- Texas-based Medical Center Health System (MCHS) will move forward with an agreement to allow Cerner to take over its IT department and oversee its EHR implementation, according to Odessa American.
The Ector County Hospital District board of directors approved the agreement with Cerner in a meeting on Thursday.
MCHS selected Cerner to help bolster and streamline patient care delivery throughout Ector County and the 17 nearby counties part of the Permian Basin.
All health system IT staff will have the opportunity to work directly for Cerner. MCHS staff will transition to working under Cerner on September 10 and receive additional training and professional development resources in advance of the transition.
Cerner ITWorks will also take over daily management of the health system’s EHR system IT operations and staff.
The agreement enables MCHS to improve clinical efficiency and health IT management to optimize the health system’s Cerner Millenium EHR system. MCHS switched to a Cerner EHR system as part of an effort to comply with federal regulations on April 1, 2017.
“This alignment will pair MCHS’s high-quality care with Cerner’s IT expertise to help us keep up with the rapid pace of health care innovation,” said MCHS CEO and President Rick Napper. “MCHS has cared for patients in the Permian Basin for over 68 years, and this alignment will help us continue to serve the region for many years to come.”
An on-site IT team will assist in advising and improving healthcare services by helping MCHS adopt new health IT tools. Additionally, Cerner’s health IT team will help MCHS achieve financial improvements and cost savings.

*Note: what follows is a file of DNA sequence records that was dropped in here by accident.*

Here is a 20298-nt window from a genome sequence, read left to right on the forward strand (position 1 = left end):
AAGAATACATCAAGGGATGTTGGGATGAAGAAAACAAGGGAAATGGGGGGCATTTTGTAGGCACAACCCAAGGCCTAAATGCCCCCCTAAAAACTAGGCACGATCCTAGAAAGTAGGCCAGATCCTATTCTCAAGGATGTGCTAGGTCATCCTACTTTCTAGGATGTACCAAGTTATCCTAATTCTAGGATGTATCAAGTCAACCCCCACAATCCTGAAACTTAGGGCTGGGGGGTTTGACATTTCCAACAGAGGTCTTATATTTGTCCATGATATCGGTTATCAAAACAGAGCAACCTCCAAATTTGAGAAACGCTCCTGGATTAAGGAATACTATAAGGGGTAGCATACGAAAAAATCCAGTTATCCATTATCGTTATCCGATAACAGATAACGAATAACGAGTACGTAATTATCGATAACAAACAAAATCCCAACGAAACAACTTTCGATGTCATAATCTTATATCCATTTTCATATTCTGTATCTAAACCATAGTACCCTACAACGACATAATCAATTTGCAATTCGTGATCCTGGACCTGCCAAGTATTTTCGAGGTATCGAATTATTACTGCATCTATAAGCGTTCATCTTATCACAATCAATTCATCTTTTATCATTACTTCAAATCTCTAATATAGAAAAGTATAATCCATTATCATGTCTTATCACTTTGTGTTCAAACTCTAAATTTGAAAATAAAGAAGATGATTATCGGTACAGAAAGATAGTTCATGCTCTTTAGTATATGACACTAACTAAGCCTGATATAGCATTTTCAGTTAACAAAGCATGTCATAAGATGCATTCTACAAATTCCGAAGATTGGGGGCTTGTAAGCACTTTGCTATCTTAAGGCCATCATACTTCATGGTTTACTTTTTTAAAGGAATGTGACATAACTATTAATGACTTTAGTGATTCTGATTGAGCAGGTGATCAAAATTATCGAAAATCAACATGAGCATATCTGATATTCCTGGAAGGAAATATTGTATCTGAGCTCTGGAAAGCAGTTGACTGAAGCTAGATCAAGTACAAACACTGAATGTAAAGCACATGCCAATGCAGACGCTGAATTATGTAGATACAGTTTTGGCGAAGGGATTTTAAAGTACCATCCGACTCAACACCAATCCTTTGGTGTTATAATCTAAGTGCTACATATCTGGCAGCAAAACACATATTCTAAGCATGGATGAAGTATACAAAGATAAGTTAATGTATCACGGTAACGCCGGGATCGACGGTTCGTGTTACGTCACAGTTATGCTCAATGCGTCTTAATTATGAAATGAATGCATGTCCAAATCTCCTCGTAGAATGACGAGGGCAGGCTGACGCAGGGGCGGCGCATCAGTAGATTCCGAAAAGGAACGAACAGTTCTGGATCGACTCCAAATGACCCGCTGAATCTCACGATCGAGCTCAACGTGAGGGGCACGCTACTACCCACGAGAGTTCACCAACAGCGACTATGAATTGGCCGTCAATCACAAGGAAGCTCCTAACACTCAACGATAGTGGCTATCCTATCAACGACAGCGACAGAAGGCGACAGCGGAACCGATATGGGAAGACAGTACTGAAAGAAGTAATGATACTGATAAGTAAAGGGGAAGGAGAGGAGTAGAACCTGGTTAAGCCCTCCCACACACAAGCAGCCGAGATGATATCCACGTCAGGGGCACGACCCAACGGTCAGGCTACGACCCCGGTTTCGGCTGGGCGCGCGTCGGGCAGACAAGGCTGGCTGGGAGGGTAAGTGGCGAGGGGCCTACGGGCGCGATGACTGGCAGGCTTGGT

“The health care industry is rapidly changing and advancing, making a health system’s IT extremely important to its overall success in providing high-quality health care,” said Cerner ITWorks Senior Vice President Dick Flanigan.
“Our alignment emphasizes putting the person at the center to drive innovation,” Flanigan continued. “Solely focused on advancing health care IT, MCHS can rest assured its systems are in good hands as it focuses its resources on improving the health of the people it serves.”
Through the partnership, MCHS clinicians and staff will be better positioned to get the most out of the single, integrated EHR system.
MCHS has had trouble in the past with its Cerner EHR implementation, with workarounds, poor staff training, and problems with system stabilization contributing to ongoing complications.
The problematic Cerner implementation has also spurred billing problems and internal conflict between hospital management and medical staff at the health system.
Cerner began working with MCHS leadership to resolve persistent issues in February. Cerner consultants visited MCHS and met with health system executives three times a week to drive improvements.
“I have a one-on-one phone call with the Cerner executives once a week now for them to give me a review and an update and their progress as to how they are going to fix the problems,” Napper told Odessa American.
“I have told Cerner that I did not want to stand in a circle and point to the right and everybody blame the person to their right — we needed to look to the center of the circle, put the patient there,” he continued.
The system was initially expected to cost MCHS a total of $55 million over five years, but MCHS expects a savings of about $7 million.
Despite rising tensions between staff and some early snags in the implementation, MCHS has stayed ahead of national benchmarks in terms of EHR clinical documentation.